Fact-checkers were diplomatic in their skepticism of Twitter’s announcement last week that it would be piloting a new feature to crowdsource verified information on the platform –– Birdwatch. The program, currently only available in the U.S., allows users to flag and then provide context to tweets perceived as misleading.
“In theory, a bold move. But that depends on how it’s implemented,” tweeted Peter Cunliffe-Jones, a senior adviser to the International Fact-Checking Network. “Saying you are handing decisions to ‘the community’ sounds good, but agreeing what is and isn’t misinformation isn’t easy — even in just one community.”
Others were more blunt.
“I truly hope this isn’t yet another in a long line of failed experiments that’s based on people fact-checking in their spare time, for free,” tweeted PolitiFact editor-in-chief Angie Holan.
In a blog post, Twitter head of product Keith Coleman said the company conducted “more than 100 qualitative interviews with individuals across the political spectrum who use Twitter.” Coleman said this group expressed support for the program and for the idea these notes be sourced from the broader Twitter community rather than the company or central authority.
However, Natália Leal, head of content at the Brazilian fact-checking outlet Agencia Lupa, worried this framing by Twitter places fact-checkers in opposition to the platforms and risks exacerbating the misperception that fact-checkers promote ideology rather than present objective truth.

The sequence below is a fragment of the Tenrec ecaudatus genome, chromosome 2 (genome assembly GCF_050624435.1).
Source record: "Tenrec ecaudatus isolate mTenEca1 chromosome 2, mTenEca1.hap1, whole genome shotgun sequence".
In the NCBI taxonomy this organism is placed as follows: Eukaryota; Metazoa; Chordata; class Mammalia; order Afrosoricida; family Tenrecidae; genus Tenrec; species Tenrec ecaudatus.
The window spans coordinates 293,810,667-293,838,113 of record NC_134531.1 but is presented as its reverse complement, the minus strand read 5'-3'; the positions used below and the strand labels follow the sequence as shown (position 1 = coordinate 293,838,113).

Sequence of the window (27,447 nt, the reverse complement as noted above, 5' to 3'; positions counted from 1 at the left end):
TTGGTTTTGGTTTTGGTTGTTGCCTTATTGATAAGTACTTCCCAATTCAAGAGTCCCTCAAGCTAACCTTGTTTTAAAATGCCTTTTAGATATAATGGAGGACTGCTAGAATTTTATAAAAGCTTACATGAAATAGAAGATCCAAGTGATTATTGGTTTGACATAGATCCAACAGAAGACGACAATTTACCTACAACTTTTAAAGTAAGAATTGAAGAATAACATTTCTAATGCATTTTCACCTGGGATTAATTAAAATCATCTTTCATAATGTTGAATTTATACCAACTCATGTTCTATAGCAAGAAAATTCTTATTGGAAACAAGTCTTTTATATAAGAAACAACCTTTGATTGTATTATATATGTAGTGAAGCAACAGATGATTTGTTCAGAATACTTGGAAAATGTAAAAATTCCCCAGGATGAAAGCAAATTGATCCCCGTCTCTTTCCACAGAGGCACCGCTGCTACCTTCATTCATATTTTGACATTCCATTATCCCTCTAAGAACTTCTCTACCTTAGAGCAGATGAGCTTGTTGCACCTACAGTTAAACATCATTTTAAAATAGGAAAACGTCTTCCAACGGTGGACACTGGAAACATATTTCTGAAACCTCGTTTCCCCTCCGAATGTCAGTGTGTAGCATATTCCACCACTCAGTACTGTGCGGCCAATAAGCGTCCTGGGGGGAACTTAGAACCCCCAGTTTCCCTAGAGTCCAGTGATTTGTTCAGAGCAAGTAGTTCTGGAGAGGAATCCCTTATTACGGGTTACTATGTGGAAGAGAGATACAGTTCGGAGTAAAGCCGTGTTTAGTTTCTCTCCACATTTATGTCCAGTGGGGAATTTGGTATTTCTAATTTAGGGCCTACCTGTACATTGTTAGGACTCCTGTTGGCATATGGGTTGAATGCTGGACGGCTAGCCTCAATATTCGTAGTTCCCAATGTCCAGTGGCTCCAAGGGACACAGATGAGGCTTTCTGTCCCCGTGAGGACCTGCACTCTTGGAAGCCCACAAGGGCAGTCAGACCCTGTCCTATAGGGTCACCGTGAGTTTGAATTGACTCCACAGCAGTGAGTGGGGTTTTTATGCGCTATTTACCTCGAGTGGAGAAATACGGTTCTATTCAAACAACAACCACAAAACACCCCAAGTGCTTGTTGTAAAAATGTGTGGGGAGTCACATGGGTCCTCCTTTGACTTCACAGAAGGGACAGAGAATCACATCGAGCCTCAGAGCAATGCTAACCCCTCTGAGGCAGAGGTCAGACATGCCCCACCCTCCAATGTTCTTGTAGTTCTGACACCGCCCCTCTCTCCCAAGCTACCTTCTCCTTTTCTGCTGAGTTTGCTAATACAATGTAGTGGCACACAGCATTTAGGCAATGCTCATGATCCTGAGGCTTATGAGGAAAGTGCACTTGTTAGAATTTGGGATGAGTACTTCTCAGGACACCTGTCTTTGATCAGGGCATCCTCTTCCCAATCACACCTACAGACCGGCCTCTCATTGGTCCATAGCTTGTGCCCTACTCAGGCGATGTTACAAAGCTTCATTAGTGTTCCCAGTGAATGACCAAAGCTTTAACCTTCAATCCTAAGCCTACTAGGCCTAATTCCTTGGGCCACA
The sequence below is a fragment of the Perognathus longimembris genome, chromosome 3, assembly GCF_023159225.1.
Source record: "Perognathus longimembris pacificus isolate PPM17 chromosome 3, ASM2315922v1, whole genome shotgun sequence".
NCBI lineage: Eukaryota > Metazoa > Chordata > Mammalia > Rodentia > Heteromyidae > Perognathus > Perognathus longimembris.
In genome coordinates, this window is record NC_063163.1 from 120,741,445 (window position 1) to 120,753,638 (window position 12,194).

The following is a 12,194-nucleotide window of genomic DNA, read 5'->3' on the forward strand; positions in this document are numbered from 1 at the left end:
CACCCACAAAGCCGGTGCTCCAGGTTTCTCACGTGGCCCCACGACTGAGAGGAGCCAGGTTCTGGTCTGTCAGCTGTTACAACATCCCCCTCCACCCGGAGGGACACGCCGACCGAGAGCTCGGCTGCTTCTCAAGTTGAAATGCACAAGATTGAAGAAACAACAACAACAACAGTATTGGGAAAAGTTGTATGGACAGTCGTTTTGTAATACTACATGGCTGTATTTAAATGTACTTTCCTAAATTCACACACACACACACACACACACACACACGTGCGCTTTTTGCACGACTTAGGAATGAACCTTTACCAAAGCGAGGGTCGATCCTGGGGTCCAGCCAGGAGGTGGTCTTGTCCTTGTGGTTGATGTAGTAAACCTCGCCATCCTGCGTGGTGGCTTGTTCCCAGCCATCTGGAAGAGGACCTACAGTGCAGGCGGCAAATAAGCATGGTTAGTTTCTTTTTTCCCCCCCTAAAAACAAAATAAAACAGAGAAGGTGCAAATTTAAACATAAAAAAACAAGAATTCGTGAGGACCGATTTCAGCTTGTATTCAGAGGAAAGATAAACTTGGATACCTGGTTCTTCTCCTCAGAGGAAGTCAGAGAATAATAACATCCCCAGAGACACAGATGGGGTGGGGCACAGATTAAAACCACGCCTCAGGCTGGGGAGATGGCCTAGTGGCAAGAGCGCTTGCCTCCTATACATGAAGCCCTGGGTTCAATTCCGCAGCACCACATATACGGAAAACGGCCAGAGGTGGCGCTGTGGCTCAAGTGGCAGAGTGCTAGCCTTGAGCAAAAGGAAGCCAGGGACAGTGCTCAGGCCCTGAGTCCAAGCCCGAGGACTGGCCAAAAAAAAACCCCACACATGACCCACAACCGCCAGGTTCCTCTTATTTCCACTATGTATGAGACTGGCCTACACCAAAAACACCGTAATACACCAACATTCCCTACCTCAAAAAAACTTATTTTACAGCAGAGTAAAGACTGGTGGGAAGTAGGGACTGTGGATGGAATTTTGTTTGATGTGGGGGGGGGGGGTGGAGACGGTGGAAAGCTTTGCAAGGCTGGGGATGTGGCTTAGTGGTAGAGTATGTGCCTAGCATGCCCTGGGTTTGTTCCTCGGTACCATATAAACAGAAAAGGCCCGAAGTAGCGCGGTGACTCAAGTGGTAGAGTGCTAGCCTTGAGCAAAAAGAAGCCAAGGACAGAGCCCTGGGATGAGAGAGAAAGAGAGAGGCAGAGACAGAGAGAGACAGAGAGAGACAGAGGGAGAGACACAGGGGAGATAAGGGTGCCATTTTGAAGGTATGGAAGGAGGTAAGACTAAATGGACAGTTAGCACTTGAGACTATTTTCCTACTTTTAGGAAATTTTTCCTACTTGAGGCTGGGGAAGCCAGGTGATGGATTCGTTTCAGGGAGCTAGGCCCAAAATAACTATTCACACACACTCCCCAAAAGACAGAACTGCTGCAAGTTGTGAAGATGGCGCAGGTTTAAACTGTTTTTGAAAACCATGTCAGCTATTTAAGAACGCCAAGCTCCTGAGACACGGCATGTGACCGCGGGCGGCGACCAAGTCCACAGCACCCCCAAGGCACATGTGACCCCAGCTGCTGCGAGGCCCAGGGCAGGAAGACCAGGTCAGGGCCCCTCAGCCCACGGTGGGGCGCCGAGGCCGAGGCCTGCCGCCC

“There is a difference between pointing out ‘the truth,’ which is a philosophical concept, and pointing out ‘true information,’ which can be done based on objective data and facts,” Leal said. She argued that professional fact-checkers have the experience and skillset to research and present this “true information,” and worried this won’t be the case for those participating in Birdwatch.
“Fact-checkers don’t want any kind of monopoly on the discussions that may come up on platforms like Twitter,” Leal said. “But in the case of pointing out true information or not, it seems to me that fact-checkers have more technical knowledge to do this than ordinary users.”
Paweł Terpiłowski, chief editor of the Polish fact-checking organization Demagog, worried about the potential for organized groups to co-opt Birdwatch and use it to further spread disinformation.
“Especially with coordinated efforts used by anti-vaxxers or alt meds to manipulate health tweets,” Terpiłowski said. Both he and Leal believe Twitter will eventually need to collaborate with subject matter experts to help its community sort facts from fiction, but neither expected that to happen anytime soon.
Twitter did acknowledge the criticism that Birdwatch could potentially be vulnerable to coordinated disinformation campaigns, however in a tweet from the Birdwatch account, the company said it would be experimenting with combat this including a potential “reputation system.”